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Friday, May 30, 2014

Beer Sherpa Recommends: Köstritzer Schwarzbier

This is a slightly sneaky post.  While I do come to praise Köstritzer, I also want to celebrate the opening of the Stammtisch Bar on NE 28th and assure folks that it's as good as billed.  They have a spectacular line-up of 18 (!) German biers on draft.  For this post, I was forced to choose from among some of my faves--a Schlenkerla (Helles), Ayinger Maibock, Andechs Hell, Schneider Edelweiss, to name just a few.   You can find these beers in the bottle, but it's a rare treat to have a nice pour--into a liter mug if you want it--just like you would in a pub in Munich.  There's a heavy emphasis on Franconian and Bavarian breweries, which suits this helles-lover just fine.  The selection seems to rotate pretty quickly, a practice that will reward regulars.

But I choose to highlight Köstritzer, one of the rare beers that fits a person's mood no matter if it's 20 degrees outside or 90 (Fahrenheit).  It is frothy and light yet assertive and roasty--the best of all worlds.  It's an enduring standard in the Alworth household.

Like so many of the old German beers, Köstritzer's originally makers were monks.  They founded a monastery at Bad Köstritz in 1543 (which highlights another distinctive feature of German beers--they are very often named after the town of their origin).  Lagers were a Bavarian thing, so the dark beer they brewed in the town, not far from Leipzig, was an ale.  Lagers came late to Köstritz--typical for ale country--and the brewery didn’t shift from ales until 1878, nearly 100 years after the monastery had been secularized.  In an interesting twist on the usual story, though, the second world war, usually the destroyer of beers, may actually have helped preserve the style; Bad Köstritz, located in East Germany, continued to make the obscure roasty beer until reunification.  In 1991, not long after the wall came down, Bitberger snapped up the brand and has been making it since.  (Bitburg has its own fascinating history, but that's a different post.)

Köstritzer manages to be at once assertively roasty while maintaining a delicate caramel sweetness.  The color of cola, it has a top layer of coffee-like roasting quite similar to an Irish stout; the palate is complex, however, and licorice, chocolate, and port all add distinctive notes.  Perhaps most impressively, the beer finishes dryly, leaving no lingering flavors; the finish is so complete you almost immediately raise the glass for another taste.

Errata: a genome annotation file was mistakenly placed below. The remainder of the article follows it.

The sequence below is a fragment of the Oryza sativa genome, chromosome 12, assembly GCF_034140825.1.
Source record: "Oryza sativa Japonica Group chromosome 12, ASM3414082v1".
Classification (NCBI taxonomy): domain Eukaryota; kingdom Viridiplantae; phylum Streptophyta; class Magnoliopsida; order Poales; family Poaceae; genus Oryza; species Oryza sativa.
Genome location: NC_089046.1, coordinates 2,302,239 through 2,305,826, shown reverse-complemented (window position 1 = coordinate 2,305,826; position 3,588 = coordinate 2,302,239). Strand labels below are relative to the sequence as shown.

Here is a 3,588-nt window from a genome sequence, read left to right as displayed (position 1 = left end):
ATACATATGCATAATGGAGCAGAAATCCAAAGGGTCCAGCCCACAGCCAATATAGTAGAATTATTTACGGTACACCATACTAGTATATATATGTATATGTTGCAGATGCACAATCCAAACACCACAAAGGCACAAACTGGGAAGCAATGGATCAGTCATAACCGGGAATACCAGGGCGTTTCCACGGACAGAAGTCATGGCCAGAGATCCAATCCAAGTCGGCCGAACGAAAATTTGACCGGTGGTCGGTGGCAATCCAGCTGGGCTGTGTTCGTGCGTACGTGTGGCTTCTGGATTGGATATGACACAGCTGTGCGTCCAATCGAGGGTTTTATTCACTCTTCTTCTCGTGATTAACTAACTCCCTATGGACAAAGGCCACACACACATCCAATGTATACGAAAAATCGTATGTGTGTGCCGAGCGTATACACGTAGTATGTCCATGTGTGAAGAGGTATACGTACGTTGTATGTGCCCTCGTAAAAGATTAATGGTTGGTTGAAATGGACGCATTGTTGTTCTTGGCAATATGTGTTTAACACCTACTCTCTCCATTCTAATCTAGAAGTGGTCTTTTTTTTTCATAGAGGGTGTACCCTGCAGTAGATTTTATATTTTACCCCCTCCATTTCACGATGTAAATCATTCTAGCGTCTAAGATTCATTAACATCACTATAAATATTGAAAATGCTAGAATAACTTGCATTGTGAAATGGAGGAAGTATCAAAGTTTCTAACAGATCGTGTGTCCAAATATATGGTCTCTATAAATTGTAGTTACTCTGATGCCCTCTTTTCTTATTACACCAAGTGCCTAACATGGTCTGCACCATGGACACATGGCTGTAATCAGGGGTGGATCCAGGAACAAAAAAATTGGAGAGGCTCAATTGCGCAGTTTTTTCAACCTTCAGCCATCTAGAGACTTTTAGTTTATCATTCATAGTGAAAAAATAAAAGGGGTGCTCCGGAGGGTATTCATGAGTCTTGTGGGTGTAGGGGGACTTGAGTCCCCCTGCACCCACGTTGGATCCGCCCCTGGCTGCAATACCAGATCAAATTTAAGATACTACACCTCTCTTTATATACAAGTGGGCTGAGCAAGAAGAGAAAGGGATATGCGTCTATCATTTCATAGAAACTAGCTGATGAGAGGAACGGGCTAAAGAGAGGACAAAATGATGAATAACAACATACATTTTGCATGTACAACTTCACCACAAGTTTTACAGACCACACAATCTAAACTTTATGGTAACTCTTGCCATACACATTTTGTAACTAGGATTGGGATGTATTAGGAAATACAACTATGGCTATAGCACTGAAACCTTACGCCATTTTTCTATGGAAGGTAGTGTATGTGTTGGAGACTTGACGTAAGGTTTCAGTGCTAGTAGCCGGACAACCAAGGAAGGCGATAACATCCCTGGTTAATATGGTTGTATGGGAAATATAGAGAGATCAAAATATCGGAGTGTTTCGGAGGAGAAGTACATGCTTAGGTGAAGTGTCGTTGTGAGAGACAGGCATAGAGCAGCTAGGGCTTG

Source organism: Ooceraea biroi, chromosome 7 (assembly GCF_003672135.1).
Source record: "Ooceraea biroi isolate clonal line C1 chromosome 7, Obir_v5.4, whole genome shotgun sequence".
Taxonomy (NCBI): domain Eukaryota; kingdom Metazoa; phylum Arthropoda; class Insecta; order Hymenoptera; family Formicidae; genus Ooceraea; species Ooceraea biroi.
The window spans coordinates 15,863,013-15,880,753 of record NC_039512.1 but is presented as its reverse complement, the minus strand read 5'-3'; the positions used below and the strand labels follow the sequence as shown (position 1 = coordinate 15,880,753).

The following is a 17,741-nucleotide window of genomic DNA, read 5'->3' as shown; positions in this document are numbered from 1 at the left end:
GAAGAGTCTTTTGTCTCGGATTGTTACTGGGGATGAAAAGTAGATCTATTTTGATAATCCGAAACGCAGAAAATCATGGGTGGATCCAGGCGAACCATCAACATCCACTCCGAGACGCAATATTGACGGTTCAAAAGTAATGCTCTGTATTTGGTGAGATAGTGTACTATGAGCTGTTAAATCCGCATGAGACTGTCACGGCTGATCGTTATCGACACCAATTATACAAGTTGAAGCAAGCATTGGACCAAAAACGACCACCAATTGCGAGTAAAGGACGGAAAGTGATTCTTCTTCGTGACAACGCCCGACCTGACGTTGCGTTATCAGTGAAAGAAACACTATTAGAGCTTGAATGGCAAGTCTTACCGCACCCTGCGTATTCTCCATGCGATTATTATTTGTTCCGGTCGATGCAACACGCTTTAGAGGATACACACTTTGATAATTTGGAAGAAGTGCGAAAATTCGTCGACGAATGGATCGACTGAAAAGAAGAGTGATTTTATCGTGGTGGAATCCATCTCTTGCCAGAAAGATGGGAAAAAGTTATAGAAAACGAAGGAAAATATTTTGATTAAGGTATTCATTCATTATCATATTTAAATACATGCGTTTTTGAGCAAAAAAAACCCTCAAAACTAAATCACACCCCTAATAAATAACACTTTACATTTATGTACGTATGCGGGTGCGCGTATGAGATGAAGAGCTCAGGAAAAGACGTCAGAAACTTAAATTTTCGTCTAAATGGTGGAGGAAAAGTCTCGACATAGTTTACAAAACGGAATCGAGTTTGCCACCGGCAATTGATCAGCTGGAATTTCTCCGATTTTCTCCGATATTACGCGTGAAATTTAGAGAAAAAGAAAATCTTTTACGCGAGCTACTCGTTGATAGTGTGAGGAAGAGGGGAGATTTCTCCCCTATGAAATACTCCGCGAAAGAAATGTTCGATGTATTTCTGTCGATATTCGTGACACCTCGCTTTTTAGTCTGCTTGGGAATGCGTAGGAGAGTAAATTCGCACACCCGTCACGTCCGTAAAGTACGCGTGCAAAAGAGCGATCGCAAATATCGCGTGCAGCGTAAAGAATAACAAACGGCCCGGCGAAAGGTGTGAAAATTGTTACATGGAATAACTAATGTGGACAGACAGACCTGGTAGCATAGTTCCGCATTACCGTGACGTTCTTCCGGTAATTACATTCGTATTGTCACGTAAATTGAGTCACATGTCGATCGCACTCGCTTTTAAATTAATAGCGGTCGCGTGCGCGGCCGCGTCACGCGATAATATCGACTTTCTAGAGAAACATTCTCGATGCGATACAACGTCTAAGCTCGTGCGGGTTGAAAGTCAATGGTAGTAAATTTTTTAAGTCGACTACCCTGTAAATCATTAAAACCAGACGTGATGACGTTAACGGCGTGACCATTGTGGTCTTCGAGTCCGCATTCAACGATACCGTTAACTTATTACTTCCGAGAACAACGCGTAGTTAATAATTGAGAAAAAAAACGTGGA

If you live in Portland, go have a pint of it at Stammtisch, but never fear--Bitburger has made sure it is readily available in the bottle for those of you who live farther afield.

"Beer Sherpa Recommends" is an irregular feature.  In this fallen world, when the number of beers outnumber your woeful stomach capacity by several orders of magnitude, you risk exposing yourself to substandard beer.  Worse, you risk selecting substandard beer when there are tasty alternatives at hand.  In this terrible jungle of overabundance, wouldn't it be nice to have a neon sign pointing to the few beers among the crowd that really stand out?  A beer sherpa, if you will, to guide you to the beery mountaintop.  I don't profess to drink all the beers out there, but from time to time I stumble across a winner and when I do, I'll pass it along to you.


  1. Great history lesson. There is a history in all or most beers. I must stop at Stammtisch for a pint of that stuff. Beer Bible still languishing, huh? Damn. That book needs to be on shelves.

  2. Absolutely one of my favorites. I can't begin to describe how many times I've gone my local bottle shop and agonized over making a selection between Köstritzer, Aecht Schlenkerla Helles, Einbecker Schwarzbier and Weihenstephaner Original.

  3. *scratches head quizzically*

    Sadly, Bitburger have dumbed this one down over the years. It used to be assertively roasty, but is now quite bland. Or maybe there's a special export version.

  4. Nick--I think you're right (although I haven't verified it and I am incredibly leery about what my memory tells me). But we live with the beers that are made now. It could be that Kostritzer was once fantasticker, but it is at this moment at Stammtisch still pretty fantastic.

  5. Certainly some enterprising local brewer ought to be able to do a credible or even excellent Schwarzbier!

    Really though, if they can look into it, Mönchshof Schwarzbier from Kulmbacher ought to be available in the US. Either way, it sounds like a great place to have added to Portland; I certainly would've spent a lot of time (and liver cells) there.

  6. Which German beers finish heavy and sweet? I haven't had too many of those.